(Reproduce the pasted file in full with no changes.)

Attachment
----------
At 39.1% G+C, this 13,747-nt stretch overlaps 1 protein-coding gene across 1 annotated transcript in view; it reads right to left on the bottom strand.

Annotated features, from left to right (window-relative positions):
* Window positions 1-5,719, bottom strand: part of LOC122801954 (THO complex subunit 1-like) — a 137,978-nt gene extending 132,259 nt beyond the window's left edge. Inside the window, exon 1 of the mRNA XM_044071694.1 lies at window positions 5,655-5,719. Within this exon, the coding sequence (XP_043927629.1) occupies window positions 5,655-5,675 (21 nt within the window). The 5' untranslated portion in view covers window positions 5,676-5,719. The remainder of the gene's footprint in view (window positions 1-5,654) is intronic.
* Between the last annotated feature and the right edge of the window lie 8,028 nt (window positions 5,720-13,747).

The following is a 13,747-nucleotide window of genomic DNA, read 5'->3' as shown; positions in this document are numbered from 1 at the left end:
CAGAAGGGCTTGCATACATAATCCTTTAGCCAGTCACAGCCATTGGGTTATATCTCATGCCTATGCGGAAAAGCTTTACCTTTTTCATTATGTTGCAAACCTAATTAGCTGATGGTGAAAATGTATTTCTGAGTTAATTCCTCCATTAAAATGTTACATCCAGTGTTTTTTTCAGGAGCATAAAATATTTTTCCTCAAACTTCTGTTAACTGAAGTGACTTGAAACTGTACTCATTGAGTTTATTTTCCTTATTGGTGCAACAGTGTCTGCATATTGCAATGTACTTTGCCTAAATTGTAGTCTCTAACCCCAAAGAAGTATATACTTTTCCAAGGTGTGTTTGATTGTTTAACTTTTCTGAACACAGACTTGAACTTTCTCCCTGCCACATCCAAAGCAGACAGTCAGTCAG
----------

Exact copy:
At 39.1% G+C, this 13,747-nt stretch overlaps 1 protein-coding gene across 1 annotated transcript in view; it reads right to left on the bottom strand.

Annotated features, from left to right (window-relative positions):
* Window positions 1-5,719, bottom strand: part of LOC122801954 (THO complex subunit 1-like) — a 137,978-nt gene extending 132,259 nt beyond the window's left edge. Inside the window, exon 1 of the mRNA XM_044071694.1 lies at window positions 5,655-5,719. Within this exon, the coding sequence (XP_043927629.1) occupies window positions 5,655-5,675 (21 nt within the window). The 5' untranslated portion in view covers window positions 5,676-5,719. The remainder of the gene's footprint in view (window positions 1-5,654) is intronic.
* Between the last annotated feature and the right edge of the window lie 8,028 nt (window positions 5,720-13,747).

The following is a 13,747-nucleotide window of genomic DNA, read 5'->3' as shown; positions in this document are numbered from 1 at the left end:
CAGAAGGGCTTGCATACATAATCCTTTAGCCAGTCACAGCCATTGGGTTATATCTCATGCCTATGCGGAAAAGCTTTACCTTTTTCATTATGTTGCAAACCTAATTAGCTGATGGTGAAAATGTATTTCTGAGTTAATTCCTCCATTAAAATGTTACATCCAGTGTTTTTTTCAGGAGCATAAAATATTTTTCCTCAAACTTCTGTTAACTGAAGTGACTTGAAACTGTACTCATTGAGTTTATTTTCCTTATTGGTGCAACAGTGTCTGCATATTGCAATGTACTTTGCCTAAATTGTAGTCTCTAACCCCAAAGAAGTATATACTTTTCCAAGGTGTGTTTGATTGTTTAACTTTTCTGAACACAGACTTGAACTTTCTCCCTGCCACATCCAAAGCAGACAGTCAGTCAG